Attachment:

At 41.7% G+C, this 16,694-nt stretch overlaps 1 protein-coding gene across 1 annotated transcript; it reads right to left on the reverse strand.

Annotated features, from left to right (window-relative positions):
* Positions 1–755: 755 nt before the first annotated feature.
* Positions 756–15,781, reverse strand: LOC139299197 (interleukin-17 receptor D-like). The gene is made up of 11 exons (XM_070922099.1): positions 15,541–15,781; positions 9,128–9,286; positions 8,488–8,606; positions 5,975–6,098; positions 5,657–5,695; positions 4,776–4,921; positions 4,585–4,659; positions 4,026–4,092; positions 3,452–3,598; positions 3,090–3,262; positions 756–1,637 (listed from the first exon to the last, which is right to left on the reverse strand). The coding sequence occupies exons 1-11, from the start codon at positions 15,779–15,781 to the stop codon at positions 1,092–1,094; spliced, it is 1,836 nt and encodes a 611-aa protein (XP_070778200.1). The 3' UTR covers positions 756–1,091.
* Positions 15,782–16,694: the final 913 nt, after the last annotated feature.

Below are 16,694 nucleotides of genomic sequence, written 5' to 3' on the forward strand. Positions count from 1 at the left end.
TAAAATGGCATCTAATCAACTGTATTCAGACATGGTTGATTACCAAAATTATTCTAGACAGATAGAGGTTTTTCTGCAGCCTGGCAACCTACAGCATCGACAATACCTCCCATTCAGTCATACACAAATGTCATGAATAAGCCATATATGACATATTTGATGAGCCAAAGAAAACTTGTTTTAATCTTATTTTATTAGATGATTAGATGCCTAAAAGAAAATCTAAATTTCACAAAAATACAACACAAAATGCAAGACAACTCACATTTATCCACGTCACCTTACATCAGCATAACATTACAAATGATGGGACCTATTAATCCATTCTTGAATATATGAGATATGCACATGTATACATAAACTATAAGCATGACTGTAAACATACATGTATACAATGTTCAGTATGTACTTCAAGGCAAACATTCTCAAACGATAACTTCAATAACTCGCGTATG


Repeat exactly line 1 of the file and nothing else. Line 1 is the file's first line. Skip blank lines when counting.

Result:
At 41.7% G+C, this 16,694-nt stretch overlaps 1 protein-coding gene across 1 annotated transcript; it reads right to left on the reverse strand.